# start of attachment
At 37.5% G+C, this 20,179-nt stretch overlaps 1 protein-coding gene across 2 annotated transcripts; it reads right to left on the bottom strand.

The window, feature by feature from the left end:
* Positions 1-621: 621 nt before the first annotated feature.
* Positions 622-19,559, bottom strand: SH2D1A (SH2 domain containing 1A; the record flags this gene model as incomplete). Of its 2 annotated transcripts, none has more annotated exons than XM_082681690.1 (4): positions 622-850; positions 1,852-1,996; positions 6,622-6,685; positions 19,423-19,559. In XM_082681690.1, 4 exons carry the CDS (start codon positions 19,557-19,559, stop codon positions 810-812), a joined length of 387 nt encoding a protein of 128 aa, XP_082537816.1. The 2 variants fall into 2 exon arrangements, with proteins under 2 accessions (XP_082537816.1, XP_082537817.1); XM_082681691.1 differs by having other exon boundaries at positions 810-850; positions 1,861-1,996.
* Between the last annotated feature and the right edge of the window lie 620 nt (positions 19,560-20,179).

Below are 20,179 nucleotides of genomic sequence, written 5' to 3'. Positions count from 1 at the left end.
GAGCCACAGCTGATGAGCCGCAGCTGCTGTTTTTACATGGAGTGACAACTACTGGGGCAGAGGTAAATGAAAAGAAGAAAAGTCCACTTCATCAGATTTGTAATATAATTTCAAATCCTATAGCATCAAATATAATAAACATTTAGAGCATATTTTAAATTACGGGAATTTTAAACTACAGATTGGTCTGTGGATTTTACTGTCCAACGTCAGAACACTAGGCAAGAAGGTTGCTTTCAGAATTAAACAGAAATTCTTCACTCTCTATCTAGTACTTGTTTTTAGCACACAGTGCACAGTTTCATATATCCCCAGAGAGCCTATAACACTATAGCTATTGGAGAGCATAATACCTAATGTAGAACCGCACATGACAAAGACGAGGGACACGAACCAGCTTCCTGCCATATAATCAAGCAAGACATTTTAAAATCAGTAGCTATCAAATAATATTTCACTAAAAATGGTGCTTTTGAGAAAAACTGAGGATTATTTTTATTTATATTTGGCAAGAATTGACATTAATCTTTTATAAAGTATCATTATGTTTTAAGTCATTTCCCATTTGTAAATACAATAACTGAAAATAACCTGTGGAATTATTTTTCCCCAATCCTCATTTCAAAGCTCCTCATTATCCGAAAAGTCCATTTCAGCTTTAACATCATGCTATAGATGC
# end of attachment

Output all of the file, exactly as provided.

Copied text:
At 37.5% G+C, this 20,179-nt stretch overlaps 1 protein-coding gene across 2 annotated transcripts; it reads right to left on the bottom strand.

The window, feature by feature from the left end:
* Positions 1-621: 621 nt before the first annotated feature.
* Positions 622-19,559, bottom strand: SH2D1A (SH2 domain containing 1A; the record flags this gene model as incomplete). Of its 2 annotated transcripts, none has more annotated exons than XM_082681690.1 (4): positions 622-850; positions 1,852-1,996; positions 6,622-6,685; positions 19,423-19,559. In XM_082681690.1, 4 exons carry the CDS (start codon positions 19,557-19,559, stop codon positions 810-812), a joined length of 387 nt encoding a protein of 128 aa, XP_082537816.1. The 2 variants fall into 2 exon arrangements, with proteins under 2 accessions (XP_082537816.1, XP_082537817.1); XM_082681691.1 differs by having other exon boundaries at positions 810-850; positions 1,861-1,996.
* Between the last annotated feature and the right edge of the window lie 620 nt (positions 19,560-20,179).

Below are 20,179 nucleotides of genomic sequence, written 5' to 3'. Positions count from 1 at the left end.
GAGCCACAGCTGATGAGCCGCAGCTGCTGTTTTTACATGGAGTGACAACTACTGGGGCAGAGGTAAATGAAAAGAAGAAAAGTCCACTTCATCAGATTTGTAATATAATTTCAAATCCTATAGCATCAAATATAATAAACATTTAGAGCATATTTTAAATTACGGGAATTTTAAACTACAGATTGGTCTGTGGATTTTACTGTCCAACGTCAGAACACTAGGCAAGAAGGTTGCTTTCAGAATTAAACAGAAATTCTTCACTCTCTATCTAGTACTTGTTTTTAGCACACAGTGCACAGTTTCATATATCCCCAGAGAGCCTATAACACTATAGCTATTGGAGAGCATAATACCTAATGTAGAACCGCACATGACAAAGACGAGGGACACGAACCAGCTTCCTGCCATATAATCAAGCAAGACATTTTAAAATCAGTAGCTATCAAATAATATTTCACTAAAAATGGTGCTTTTGAGAAAAACTGAGGATTATTTTTATTTATATTTGGCAAGAATTGACATTAATCTTTTATAAAGTATCATTATGTTTTAAGTCATTTCCCATTTGTAAATACAATAACTGAAAATAACCTGTGGAATTATTTTTCCCCAATCCTCATTTCAAAGCTCCTCATTATCCGAAAAGTCCATTTCAGCTTTAACATCATGCTATAGATGC